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Universes in perspective.

Review by Edmund Bertschinger

How vast is the universe? How were the laws of nature set? How is it that there are creatures able to ask these questions? These queries underlie a wonderful tour of cosmology and scientific practice led by Martin Rees, Astronomer Royal of Great Britain and one of the world's leading theoretical astrophysicists.

It has long been fashionable for cosmologists to speculate in areas overlapping with philosophy, metaphysics, and religion. Questions of origins - of the universe and ourselves - hold endless fascination for scientists as well as for the public. Rarely, however, does a scientist of Rees's stature summarize so clearly our current understanding and then extrapolate so plausibly to a more complete picture of our place in the universe.

The concept of a universe expanding according to Einstein's general theory of relativity dates to the 1920s. Cosmologists often describe the universe with an "open" or "closed" mathematical model beginning instantaneously with a "big bang" and looking the same, on average, everywhere on large scales. However, as Rees explains, it is more natural to suppose that the portion of the universe we can see is only a small part of a much larger and more varied cosmic archipelago, for which he has coined the term "multiverse."

Within our cosmic "horizon" and perhaps far beyond, the universe is similar to our relatively smooth, expanding neighborhood. At vastly larger distances - far beyond the 15 billion light-years we can now see - there may be other regions where the constants of nature are radically different, where space itself may even have a different number of dimensions. Although these ideas are unproven, they follow naturally from modern views of the early universe firmly grounded in mainstream physics.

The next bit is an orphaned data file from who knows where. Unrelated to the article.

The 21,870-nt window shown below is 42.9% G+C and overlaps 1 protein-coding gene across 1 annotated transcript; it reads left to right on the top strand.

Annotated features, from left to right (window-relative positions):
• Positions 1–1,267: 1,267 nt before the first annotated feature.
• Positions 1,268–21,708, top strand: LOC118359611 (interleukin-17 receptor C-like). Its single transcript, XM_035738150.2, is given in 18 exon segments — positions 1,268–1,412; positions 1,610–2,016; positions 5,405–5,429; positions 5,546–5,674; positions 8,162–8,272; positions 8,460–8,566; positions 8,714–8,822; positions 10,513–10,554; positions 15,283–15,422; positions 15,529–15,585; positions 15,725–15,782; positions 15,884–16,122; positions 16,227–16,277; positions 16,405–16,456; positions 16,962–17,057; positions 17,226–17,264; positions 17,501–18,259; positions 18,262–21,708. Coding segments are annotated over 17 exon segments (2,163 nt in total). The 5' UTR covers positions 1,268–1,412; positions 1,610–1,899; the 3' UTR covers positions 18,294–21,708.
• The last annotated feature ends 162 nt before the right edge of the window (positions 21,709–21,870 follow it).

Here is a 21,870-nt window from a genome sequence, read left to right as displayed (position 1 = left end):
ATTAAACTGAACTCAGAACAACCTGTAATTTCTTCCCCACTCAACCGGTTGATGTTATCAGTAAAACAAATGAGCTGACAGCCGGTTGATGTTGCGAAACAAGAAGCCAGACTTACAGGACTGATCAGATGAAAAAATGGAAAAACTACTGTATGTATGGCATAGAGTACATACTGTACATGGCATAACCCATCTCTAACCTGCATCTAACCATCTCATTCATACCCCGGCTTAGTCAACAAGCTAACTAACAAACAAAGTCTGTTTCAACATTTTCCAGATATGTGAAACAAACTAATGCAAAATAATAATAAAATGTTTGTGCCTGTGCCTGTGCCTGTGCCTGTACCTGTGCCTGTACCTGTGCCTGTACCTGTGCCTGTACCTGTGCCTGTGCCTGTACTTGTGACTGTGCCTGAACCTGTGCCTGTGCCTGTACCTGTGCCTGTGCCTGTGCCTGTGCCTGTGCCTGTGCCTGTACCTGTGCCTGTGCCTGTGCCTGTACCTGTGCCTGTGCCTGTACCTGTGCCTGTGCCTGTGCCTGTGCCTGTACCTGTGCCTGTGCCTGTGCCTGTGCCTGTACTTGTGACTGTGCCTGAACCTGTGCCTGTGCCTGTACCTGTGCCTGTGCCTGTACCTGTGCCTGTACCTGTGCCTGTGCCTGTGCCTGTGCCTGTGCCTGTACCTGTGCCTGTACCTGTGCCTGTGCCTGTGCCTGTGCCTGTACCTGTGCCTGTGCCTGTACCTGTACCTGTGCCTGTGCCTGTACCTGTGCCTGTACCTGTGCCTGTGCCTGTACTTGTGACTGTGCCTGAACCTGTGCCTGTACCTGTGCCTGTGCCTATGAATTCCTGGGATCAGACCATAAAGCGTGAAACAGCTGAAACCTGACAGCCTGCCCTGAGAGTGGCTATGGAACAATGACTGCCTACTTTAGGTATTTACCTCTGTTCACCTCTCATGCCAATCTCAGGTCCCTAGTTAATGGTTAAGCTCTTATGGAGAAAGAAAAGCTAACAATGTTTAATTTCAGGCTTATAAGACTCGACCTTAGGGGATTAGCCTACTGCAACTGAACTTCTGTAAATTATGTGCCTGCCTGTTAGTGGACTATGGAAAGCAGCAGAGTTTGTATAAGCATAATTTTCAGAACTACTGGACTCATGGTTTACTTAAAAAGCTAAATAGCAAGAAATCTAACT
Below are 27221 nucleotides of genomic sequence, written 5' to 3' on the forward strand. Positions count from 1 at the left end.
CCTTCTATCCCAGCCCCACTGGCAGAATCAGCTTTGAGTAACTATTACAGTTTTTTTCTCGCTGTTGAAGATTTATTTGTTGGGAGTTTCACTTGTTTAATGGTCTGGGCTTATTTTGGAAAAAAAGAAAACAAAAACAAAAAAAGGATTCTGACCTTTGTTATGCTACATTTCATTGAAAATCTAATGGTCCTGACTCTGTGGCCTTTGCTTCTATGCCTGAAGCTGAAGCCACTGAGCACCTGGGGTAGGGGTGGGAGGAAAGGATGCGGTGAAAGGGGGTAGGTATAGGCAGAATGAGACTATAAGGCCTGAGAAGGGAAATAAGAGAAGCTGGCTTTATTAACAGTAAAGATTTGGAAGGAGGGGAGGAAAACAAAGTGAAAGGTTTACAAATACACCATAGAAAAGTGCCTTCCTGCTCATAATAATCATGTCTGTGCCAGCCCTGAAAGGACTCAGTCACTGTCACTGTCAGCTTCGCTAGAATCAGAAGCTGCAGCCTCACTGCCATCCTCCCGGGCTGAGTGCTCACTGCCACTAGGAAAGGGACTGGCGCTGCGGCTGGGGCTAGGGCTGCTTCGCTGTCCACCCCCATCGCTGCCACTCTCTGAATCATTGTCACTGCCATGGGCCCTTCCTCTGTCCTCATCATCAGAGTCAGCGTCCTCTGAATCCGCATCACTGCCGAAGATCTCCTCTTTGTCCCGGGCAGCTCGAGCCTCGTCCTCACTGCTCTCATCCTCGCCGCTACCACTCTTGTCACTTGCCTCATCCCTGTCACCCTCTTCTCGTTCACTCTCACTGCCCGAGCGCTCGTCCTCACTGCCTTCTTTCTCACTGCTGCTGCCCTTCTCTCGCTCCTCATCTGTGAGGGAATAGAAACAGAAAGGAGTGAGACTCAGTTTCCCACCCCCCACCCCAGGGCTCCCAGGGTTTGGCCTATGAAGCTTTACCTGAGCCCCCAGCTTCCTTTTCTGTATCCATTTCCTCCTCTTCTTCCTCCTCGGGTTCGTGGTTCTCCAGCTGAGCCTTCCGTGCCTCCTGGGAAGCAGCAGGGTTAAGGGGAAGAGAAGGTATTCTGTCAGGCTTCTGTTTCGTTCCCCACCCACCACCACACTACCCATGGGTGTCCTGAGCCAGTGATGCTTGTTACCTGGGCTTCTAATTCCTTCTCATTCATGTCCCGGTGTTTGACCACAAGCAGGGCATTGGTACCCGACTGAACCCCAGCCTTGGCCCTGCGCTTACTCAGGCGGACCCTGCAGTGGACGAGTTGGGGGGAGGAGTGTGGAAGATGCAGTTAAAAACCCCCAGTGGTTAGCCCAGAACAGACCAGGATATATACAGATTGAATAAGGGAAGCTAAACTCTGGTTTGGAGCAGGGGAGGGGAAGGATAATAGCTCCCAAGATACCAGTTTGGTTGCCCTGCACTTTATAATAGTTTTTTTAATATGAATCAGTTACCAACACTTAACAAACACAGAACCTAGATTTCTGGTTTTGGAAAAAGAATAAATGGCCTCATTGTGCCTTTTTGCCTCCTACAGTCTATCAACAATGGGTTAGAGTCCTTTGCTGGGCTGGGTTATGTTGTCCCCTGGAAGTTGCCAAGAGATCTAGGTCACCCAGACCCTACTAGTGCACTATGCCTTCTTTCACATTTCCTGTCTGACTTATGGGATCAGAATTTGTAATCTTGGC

If the multiverse concept is right, then the coincidences that enable intelligent life to evolve in the universe may have a natural explanation within physics. Most but not all "universes" (demoted now to parts of the multiverse) are stillborn because their fundamental laws would not favor the development of complexity and intelligence. Given a large enough (and possibly infinite) ensemble of universes with different laws, one or more could host beings able to wonder about their existence.

What takes this book far beyond armchair philosophy is Rees's skill in explaining the key ideas of modern cosmology and in tackling head-on the coincidences that have enabled life to evolve in our universe. For example, one of the puzzles of modern physics is why gravity is so much weaker than the other fundamental forces of nature (electromagnetism and the short-range forces between subatomic particles) As Rees shows, the longevity of stars and of our universe depends on the weakness of gravity. If gravity were much stronger, we wouldn't be here to inquire. Similarly, the primeval ripples that seeded structure in our universe could not have been much stronger or weaker without destroying the conditions needed for intelligent life to arise.

These arguments are examples of the "anthropic principle" stating that conditions in the universe were necessarily such that intelligent life could arise. Anthropic reasoning has been unpopular among some scientists because it appears to surrender predictive power. Instead of striving for a "theory of everything" (as argued, for example, in Dreams of a Final Theory by physicist Steven Weinberg), cosmologists may be admitting defeat.